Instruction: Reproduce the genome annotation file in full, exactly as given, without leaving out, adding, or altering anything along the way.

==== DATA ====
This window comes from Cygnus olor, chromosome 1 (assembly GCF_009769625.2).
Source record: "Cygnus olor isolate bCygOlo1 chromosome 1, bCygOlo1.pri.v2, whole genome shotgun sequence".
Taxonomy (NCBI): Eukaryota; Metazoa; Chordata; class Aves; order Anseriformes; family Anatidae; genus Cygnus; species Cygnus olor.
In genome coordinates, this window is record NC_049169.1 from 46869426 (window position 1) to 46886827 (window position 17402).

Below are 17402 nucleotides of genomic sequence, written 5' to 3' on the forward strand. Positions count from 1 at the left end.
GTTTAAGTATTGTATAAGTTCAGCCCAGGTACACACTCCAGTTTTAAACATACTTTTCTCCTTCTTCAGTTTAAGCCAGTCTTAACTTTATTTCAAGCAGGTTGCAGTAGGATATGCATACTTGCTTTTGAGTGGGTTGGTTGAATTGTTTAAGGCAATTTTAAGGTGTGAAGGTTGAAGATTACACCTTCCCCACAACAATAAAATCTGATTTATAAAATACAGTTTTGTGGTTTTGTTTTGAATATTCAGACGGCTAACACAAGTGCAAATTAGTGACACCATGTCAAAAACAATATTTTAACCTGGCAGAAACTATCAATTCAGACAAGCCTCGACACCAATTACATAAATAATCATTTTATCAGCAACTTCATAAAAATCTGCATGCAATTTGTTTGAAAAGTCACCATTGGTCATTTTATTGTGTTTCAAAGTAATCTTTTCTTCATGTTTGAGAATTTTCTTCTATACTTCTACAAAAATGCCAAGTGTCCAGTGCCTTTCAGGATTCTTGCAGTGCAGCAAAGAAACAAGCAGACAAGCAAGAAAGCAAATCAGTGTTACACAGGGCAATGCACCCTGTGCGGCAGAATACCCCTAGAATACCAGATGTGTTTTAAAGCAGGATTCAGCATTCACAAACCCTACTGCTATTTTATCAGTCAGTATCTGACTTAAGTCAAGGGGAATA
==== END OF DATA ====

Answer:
This window comes from Cygnus olor, chromosome 1 (assembly GCF_009769625.2).
Source record: "Cygnus olor isolate bCygOlo1 chromosome 1, bCygOlo1.pri.v2, whole genome shotgun sequence".
Taxonomy (NCBI): Eukaryota; Metazoa; Chordata; class Aves; order Anseriformes; family Anatidae; genus Cygnus; species Cygnus olor.
In genome coordinates, this window is record NC_049169.1 from 46869426 (window position 1) to 46886827 (window position 17402).

Below are 17402 nucleotides of genomic sequence, written 5' to 3' on the forward strand. Positions count from 1 at the left end.
GTTTAAGTATTGTATAAGTTCAGCCCAGGTACACACTCCAGTTTTAAACATACTTTTCTCCTTCTTCAGTTTAAGCCAGTCTTAACTTTATTTCAAGCAGGTTGCAGTAGGATATGCATACTTGCTTTTGAGTGGGTTGGTTGAATTGTTTAAGGCAATTTTAAGGTGTGAAGGTTGAAGATTACACCTTCCCCACAACAATAAAATCTGATTTATAAAATACAGTTTTGTGGTTTTGTTTTGAATATTCAGACGGCTAACACAAGTGCAAATTAGTGACACCATGTCAAAAACAATATTTTAACCTGGCAGAAACTATCAATTCAGACAAGCCTCGACACCAATTACATAAATAATCATTTTATCAGCAACTTCATAAAAATCTGCATGCAATTTGTTTGAAAAGTCACCATTGGTCATTTTATTGTGTTTCAAAGTAATCTTTTCTTCATGTTTGAGAATTTTCTTCTATACTTCTACAAAAATGCCAAGTGTCCAGTGCCTTTCAGGATTCTTGCAGTGCAGCAAAGAAACAAGCAGACAAGCAAGAAAGCAAATCAGTGTTACACAGGGCAATGCACCCTGTGCGGCAGAATACCCCTAGAATACCAGATGTGTTTTAAAGCAGGATTCAGCATTCACAAACCCTACTGCTATTTTATCAGTCAGTATCTGACTTAAGTCAAGGGGAATA